Fuzzy Sooper Heroes contains an extension of rules for a miniatures wargame originally found in Fuzzy Heroes, also written by Clark and published by Inner City Designs the previous year. That book set out rules for battles between plush toys — the Fuzzy Heroes — and hard plastic heroes — the Renegade Boy Toys — using components that could be found around the house: 6-sided dice, a ruler or tape measure, terrain made from pillows and clothes, and the plush and plastic toys themselves.
Super powers edit
In Fuzzy Sooper Heroes, the toys are given super powers. For a toy to gain super powers, the owner must first create a costume consisting of a mask, a cape, and an emblem of some sort. These can be constructed of whatever materials are at hand. These super powers are identical for all toys:
- Increased strength
- Can directly attack buildings and vehicles
- An extra power based on the toy's main color
- A special ability chosen from a list by the player such as fire-breathing or size control. (For size control, the player must own several copies of the same toy in different sizes.)
Other than new rules for super powers, combat uses the same basic rules and advanced optional rules that were set out in Fuzzy Heroes.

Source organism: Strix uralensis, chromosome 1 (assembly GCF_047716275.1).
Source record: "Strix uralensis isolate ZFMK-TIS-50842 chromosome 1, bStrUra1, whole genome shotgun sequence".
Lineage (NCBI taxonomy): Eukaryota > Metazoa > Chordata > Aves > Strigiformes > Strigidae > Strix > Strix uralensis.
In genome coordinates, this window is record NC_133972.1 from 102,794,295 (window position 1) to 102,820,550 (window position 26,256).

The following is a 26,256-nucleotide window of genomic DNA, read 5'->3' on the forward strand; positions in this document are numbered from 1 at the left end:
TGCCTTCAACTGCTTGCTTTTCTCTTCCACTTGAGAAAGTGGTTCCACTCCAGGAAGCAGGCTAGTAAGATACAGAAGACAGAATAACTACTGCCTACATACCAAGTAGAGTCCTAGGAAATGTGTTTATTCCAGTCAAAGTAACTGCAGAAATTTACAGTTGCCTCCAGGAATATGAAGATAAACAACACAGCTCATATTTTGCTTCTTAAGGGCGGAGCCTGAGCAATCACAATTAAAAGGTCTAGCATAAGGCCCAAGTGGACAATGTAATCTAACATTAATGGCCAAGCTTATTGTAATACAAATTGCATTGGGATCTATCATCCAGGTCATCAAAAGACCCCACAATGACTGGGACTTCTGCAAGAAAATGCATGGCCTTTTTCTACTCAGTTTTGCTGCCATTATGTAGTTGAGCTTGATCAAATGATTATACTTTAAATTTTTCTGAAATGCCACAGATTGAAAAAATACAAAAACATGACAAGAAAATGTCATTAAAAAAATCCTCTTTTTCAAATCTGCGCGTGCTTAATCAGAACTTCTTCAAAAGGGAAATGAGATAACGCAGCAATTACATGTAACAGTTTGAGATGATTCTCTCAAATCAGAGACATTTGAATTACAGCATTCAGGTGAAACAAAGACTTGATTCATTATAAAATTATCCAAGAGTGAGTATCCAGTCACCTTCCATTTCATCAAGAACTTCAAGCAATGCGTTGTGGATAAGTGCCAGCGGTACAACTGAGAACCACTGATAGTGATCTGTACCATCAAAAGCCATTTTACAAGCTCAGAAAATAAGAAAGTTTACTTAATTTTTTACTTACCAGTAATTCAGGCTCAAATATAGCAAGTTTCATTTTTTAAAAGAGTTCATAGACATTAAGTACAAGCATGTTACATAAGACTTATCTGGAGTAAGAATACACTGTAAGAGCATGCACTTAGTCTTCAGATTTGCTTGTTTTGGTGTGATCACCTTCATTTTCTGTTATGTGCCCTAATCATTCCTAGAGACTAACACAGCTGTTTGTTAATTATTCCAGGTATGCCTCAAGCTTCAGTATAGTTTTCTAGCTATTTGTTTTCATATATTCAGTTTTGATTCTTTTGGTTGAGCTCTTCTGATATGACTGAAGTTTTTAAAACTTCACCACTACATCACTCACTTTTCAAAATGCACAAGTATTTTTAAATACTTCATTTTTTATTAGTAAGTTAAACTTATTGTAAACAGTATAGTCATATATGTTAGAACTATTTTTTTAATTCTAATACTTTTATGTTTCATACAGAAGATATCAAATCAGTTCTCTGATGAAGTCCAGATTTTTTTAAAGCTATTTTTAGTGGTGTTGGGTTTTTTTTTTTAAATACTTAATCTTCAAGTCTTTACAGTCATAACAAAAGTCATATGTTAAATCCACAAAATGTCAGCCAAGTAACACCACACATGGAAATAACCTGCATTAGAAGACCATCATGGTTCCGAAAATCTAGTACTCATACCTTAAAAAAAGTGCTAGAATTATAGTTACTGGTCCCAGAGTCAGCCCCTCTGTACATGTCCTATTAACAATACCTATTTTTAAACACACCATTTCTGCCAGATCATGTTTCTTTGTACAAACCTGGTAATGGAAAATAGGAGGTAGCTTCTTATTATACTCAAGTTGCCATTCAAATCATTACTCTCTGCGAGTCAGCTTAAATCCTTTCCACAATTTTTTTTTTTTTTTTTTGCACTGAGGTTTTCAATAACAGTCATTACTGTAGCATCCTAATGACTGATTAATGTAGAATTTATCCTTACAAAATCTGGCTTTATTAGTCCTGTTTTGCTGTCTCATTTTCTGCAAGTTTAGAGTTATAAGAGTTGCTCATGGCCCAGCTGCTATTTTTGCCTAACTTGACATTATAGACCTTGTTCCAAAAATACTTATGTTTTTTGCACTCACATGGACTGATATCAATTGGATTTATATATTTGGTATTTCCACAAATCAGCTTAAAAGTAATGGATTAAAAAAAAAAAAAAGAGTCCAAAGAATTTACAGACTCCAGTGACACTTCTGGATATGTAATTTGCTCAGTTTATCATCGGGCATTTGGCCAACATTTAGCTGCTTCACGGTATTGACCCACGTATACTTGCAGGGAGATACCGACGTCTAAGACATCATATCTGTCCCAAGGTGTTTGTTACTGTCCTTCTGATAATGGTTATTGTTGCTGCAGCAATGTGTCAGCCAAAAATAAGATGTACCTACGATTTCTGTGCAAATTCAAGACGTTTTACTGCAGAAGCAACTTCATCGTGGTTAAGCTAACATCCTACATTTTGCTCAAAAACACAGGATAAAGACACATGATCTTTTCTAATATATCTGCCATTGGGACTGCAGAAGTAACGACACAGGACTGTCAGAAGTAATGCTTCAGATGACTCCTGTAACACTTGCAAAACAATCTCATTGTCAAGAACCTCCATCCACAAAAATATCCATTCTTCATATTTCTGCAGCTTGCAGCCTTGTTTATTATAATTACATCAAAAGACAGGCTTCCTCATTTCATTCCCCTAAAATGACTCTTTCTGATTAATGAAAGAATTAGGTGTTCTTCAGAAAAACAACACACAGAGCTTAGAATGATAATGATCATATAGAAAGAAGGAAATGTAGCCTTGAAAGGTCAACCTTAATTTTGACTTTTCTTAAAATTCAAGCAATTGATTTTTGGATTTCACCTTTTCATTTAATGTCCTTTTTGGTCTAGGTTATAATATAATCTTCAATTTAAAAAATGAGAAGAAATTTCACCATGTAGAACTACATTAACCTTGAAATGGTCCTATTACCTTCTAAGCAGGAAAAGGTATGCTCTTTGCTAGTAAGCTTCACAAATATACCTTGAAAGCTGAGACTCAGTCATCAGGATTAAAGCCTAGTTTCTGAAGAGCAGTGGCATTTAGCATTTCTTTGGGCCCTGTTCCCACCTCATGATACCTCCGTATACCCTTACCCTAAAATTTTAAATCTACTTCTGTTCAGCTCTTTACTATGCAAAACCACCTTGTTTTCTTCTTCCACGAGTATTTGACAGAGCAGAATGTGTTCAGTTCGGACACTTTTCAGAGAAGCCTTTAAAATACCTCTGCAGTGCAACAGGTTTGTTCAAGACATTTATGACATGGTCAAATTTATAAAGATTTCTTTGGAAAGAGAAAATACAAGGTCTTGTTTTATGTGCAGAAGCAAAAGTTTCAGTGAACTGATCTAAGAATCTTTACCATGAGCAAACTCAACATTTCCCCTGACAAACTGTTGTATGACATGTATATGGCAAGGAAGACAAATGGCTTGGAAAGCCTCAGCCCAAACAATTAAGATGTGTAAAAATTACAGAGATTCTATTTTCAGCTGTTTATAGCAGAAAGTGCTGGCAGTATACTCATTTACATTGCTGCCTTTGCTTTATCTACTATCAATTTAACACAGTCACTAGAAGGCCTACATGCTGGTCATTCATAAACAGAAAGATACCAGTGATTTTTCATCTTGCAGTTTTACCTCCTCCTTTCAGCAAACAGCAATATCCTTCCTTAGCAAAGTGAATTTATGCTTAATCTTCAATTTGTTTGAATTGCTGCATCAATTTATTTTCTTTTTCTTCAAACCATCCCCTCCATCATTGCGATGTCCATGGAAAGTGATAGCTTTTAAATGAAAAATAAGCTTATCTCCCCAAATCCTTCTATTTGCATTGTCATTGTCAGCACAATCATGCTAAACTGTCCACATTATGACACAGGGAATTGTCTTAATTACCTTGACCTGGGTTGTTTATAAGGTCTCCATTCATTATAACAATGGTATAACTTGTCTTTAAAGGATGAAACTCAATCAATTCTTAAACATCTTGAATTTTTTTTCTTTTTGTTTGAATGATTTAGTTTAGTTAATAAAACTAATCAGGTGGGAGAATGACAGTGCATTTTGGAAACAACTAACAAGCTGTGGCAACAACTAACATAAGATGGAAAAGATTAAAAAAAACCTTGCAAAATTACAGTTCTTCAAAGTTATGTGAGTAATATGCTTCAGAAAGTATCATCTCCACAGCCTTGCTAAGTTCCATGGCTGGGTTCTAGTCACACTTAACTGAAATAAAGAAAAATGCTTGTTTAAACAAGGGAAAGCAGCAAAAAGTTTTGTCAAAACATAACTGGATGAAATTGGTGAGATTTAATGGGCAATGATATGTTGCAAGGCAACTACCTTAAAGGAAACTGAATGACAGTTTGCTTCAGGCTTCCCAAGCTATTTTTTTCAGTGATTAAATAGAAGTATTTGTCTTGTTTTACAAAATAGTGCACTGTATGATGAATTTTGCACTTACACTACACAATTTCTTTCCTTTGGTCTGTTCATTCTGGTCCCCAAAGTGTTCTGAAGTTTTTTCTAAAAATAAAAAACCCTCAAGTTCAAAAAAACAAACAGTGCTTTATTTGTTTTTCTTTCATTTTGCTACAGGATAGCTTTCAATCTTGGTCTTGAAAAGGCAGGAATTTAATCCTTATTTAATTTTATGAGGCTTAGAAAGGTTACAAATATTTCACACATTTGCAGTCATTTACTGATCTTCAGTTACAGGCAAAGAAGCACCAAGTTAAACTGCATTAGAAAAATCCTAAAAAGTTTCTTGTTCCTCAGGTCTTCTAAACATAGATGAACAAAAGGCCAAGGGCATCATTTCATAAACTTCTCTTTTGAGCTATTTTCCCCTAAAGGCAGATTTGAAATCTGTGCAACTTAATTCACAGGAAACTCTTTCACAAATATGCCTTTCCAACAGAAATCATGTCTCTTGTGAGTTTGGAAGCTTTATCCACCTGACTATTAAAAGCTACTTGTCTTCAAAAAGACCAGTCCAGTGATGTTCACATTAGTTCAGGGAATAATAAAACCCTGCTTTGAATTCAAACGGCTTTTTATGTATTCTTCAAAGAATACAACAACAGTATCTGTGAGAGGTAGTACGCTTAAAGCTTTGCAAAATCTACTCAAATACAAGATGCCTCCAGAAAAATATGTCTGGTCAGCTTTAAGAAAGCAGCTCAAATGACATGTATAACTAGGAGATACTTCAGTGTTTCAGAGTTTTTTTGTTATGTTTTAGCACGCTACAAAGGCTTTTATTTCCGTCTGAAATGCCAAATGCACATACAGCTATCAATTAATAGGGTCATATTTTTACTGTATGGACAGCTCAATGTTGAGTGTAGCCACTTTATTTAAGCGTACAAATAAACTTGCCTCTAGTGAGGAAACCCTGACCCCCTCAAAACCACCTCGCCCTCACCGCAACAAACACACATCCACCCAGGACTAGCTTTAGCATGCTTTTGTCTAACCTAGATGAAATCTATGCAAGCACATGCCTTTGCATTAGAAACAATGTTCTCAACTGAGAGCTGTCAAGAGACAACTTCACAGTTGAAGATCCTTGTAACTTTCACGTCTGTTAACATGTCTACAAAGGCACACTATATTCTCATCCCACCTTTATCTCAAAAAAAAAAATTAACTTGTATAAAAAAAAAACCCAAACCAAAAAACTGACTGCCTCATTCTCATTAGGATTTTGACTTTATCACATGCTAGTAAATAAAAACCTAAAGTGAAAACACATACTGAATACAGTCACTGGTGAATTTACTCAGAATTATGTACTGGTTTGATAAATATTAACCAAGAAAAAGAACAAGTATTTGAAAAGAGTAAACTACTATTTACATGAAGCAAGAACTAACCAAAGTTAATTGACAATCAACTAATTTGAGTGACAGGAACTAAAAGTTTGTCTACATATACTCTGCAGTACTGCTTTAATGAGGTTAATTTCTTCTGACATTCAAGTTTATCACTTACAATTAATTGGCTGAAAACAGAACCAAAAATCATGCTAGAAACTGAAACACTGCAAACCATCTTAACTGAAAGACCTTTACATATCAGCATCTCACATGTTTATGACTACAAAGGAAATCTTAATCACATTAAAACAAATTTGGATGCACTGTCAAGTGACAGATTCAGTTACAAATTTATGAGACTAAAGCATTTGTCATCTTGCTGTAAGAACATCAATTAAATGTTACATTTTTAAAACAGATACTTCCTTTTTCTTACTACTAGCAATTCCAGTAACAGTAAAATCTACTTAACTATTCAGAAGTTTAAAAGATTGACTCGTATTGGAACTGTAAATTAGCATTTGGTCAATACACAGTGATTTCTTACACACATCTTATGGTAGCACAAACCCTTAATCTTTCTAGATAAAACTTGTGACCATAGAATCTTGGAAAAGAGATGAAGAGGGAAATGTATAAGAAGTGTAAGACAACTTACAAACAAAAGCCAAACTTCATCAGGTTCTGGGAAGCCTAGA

Other content edit
A chivalric code of conduct called W.A.S.H. (Words Attributable to Sooper Heroes) is detailed, to which all super heroes must adhere. Super heroes cannot retreat from combat, must always attack their most powerful opponent first, cannot strike an opponent who is down, and must always look for a way to negotiate a peaceful resolution before combat begins. There are penalties for players who ignore these rules.
Rules are also provided for organizing tournaments, including inclusion of all prospective players, prizes, and the notion that the tournament is "neutral ground". Tournament rules include Jousting, Pugilism and other skill competitions.
A complete adventure, "The Assault on Castle Stuffmore", is also included.
Publication history edit
Inner City Games Designs originally published the prequel game, Fuzzy Heroes, in 1992. The following year, Inner City published Fuzzy Sooper Heroes, an 80-page perfect-bound softcover book designed by Christopher Clark, with illustrations by Jon Niccum.
In the April 1995 edition of Dragon (Issue #216), Spike Jones believed that the chivalric code "has turned the Fuzzy Heroes game into a role-playing game. Thus, all of the use that could have been made of the original game to introduce children to the miniatures war gaming hobby, can now be turned towards introducing them to RPGs." Jones criticized the book for having even more dead-weight "filler" than the original Fuzzy Heroes book, but admitted "the remaining text was useful, and it added an entirely new dimension to the game." Jones concluded by giving the book an average rating of 3 out of 6, saying, "While not perfect, this is definitely a book to buy if you liked the Fuzzy Heroes game."
Other reviews edit
- White Wolf #47 (Sept., 1994)